As Salisbury’s article mentions, both Frandsen and Galvis will see time at third base during spring training, and a player may be acquired this offseason to take over at the position.

Potential free-agent third basemen include Kevin Youkilis, Brandon Inge and Maicer Izturis, while a player such as Chase Headley may be available on the trade market.

This grouping of available third basemen likely played a large role in the Phils’ decision to at least test Utley out at the position prior to games.  For a position typically held by power hitters, only five qualified National League third basemen currently have at least 20 home runs and a batting average of at least .280.

Despite missing a considerable amount of time during the first half of the season, once again due to injury, Utley has bounced back to bat .262 with 11 home runs and 41 RBI in 78 games.

Moving Utley to third base would not have come without its share of risks, such as his ability to throw runners out from across the field after spending his first nine major league seasons playing second base. 

Furthermore, the Phillies would likely have then used Galvis at second base, who batted .226 in 58 games before missing the rest of the season due to a back injury and suspension.

But where does Galvis play now?

As previously mentioned, Galvis could play third base during spring training while competing with Frandsen and any other offseason acquisitions.  But he would not bring the power that other third basemen have previously had to the position.

What if the Phillies acquire a third baseman during the offseason?  The team would then have their infield set and no starting spot open for Galvis, who started at second base this season and was seemingly in line to start at the position again next season prior to the recent news relating to Utley.

Should the team be concerned that Galvis’ back injury could turn into a recurring injury?

As for the Phillies as a whole, third base could have been scratched off the team’s offseason wish list in terms of areas in need of big improvement if Utley had made the switch.

However, third base is now once again an area that needs to be addressed, in addition to the outfield and bullpen. 

The Phils could have used any available payroll to go after one or two outfielders and another bullpen addition, stayed near the luxury tax threshold or at least under the $189 million mark for next season and avoided potentially having to offer more prospects in a deal for a third baseman.

If Utley comes to spring training healthy and plays next season the way he has since returning this year, the Phillies will once again have one of the best offensive second basemen in the NL.  Utley’s 11 home runs this season ranks seventh in the league.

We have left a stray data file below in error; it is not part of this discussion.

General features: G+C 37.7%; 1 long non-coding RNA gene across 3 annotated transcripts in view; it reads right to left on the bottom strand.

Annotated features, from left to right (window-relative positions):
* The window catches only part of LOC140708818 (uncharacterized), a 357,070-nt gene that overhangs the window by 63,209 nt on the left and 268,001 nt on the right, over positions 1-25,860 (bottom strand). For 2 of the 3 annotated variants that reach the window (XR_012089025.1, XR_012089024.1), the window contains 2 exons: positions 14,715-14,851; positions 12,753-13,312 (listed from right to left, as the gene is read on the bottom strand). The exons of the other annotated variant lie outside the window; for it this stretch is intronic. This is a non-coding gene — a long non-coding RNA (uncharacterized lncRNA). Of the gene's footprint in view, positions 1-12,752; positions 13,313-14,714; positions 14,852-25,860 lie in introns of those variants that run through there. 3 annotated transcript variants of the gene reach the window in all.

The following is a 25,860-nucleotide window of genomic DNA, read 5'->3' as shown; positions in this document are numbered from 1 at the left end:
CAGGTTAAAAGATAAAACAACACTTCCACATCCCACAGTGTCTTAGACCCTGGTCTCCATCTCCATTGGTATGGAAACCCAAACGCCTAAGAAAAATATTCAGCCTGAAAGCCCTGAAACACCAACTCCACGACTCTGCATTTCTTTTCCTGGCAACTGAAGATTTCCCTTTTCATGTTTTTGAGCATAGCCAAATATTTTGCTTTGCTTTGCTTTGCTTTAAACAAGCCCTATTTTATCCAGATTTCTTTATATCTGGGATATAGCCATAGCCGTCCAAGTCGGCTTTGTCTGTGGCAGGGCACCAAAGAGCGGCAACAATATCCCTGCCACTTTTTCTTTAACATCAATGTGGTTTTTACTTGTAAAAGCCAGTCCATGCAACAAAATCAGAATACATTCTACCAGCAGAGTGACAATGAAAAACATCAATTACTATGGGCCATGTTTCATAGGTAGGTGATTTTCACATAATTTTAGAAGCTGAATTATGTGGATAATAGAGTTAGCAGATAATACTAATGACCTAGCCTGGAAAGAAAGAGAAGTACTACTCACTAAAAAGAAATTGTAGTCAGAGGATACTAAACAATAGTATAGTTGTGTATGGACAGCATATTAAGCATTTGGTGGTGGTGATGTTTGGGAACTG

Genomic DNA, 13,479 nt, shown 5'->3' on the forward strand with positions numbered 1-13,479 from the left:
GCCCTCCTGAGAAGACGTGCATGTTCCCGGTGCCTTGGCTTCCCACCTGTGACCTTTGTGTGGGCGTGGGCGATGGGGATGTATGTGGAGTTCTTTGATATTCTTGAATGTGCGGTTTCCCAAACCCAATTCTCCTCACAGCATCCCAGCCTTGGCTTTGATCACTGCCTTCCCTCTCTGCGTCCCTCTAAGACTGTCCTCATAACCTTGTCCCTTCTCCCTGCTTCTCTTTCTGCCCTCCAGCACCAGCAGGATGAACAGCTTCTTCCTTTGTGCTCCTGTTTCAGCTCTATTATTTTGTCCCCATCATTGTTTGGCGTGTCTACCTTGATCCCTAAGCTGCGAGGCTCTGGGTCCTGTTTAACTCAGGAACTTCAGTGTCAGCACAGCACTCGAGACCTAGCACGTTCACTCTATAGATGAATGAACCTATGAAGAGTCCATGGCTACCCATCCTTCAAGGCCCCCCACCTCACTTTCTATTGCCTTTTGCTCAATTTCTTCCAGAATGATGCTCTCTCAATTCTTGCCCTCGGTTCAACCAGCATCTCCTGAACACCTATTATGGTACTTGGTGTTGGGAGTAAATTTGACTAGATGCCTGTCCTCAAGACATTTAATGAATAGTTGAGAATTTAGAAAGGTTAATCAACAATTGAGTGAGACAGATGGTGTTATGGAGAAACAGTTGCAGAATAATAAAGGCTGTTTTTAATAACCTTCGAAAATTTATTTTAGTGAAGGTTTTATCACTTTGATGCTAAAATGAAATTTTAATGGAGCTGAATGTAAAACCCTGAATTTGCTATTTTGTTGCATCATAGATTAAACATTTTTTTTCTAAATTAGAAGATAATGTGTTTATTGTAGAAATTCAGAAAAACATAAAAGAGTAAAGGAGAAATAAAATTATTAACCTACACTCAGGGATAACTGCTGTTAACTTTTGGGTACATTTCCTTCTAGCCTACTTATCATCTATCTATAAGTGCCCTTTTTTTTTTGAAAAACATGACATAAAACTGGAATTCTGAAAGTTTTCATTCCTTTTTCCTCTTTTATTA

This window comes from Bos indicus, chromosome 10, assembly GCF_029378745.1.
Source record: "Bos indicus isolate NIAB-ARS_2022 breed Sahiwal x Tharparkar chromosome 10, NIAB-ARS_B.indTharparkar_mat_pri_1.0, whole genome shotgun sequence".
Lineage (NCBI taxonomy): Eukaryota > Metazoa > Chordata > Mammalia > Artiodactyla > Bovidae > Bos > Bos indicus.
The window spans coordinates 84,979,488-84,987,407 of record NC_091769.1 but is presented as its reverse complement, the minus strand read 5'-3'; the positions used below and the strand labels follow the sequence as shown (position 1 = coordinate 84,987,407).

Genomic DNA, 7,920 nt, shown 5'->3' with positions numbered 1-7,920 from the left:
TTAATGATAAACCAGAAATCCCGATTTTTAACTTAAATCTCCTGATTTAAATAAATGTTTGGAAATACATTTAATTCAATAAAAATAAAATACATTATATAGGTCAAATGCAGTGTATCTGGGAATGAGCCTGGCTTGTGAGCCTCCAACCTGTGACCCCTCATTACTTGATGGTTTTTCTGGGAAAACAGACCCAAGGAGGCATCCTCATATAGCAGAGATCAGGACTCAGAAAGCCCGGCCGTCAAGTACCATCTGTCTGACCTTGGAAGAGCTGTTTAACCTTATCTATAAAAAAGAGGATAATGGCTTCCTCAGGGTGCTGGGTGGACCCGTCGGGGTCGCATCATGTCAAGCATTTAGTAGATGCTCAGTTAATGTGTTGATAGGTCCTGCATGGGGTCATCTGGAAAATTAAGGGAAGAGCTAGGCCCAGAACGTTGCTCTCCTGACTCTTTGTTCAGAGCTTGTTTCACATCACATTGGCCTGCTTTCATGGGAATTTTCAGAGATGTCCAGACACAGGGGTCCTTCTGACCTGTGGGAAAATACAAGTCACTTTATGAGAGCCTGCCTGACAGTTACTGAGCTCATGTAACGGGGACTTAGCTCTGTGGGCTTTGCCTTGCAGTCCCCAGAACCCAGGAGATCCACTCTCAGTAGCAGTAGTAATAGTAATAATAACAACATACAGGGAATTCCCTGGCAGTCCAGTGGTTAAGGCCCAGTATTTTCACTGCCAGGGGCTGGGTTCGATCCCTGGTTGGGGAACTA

Utley’s offensive production will greatly benefit the Phils next season, regardless of which position he plays.  However, the decision to keep him at second base, for the time being, firmly creates another position that needs to be addressed this offseason.

If Galvis can improve his offense and handle third base, or Frandsen is able to play better consistently on defense, the Phillies’ infield could still require little spending this offseason.

Having Utley on that infield on Opening Day is what’s most important.

Read more Philadelphia Phillies news on BleacherReport.com

Article Source: Bleacher Report - Philadelphia Phillies

20 Players Who Only Played with the Philadelphia Phillies for the Money

September 28, 2012 by Greg Pinto  
Filed under Fan News

It's sadly becoming a way too casual aspect of baseball today—players selling out to the highest bidder. 

Of course, something like that is understandable. In today's game, millions of dollars are on the line. Players have an opportunity to set up their children's children for life. You don't leave millions of dollars on the table because you like another team more. Well, not often anyway.

But baseball is a business. That's another old cliche that we hear too frequently nowadays. The owners want to make money, the players want to make money and everyone in between wants their fair share of the pie. 

When you throw a baseball town like Philadelphia into the mix, you can pick the players that signed for the money out like a sore thumb. 

The Philadelphia Phillies implore a certain brand of baseball noted for its trademark hustle, blue collar attitude and caution to the wind style. 

When guys struggle to embrace to the top, the float to the top like drops of oil in water. Here are 20 of the most notable cases. 

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Article Source: Bleacher Report - Philadelphia Phillies

5 Reasons Nick Swisher Could Be Great Fit for Phillies’ Lineup in 2013

September 27, 2012 by Zachary D. Rymer  
Filed under Fan News

The top outfielder on the free-agent market this offseason will be Josh Hamilton, but the outfielder who will carry the most intrigue is current New York Yankees right fielder and resident goofball Nick Swisher.

Whereas Hamilton seems to have very few options for where to play next, it feels like Swisher has an abundance of options for where to play next. He's been linked to a lot of teams, and it doesn't seem like anybody's taking his apparent desire for Jayson Werth money all that seriously as a roadblock.

This week, David Murphy of the Philadelphia Daily News pondered aloud that Swisher might be a good fit for the Philadelphia Phillies. They opened up a spot in right field when they traded Hunter Pence to the San Francisco Giants at the deadline, and they might just have the funds to pursue Swisher seeing as how they only have $133 million in salaries committed for 2013 (per Cot's Baseball Contracts).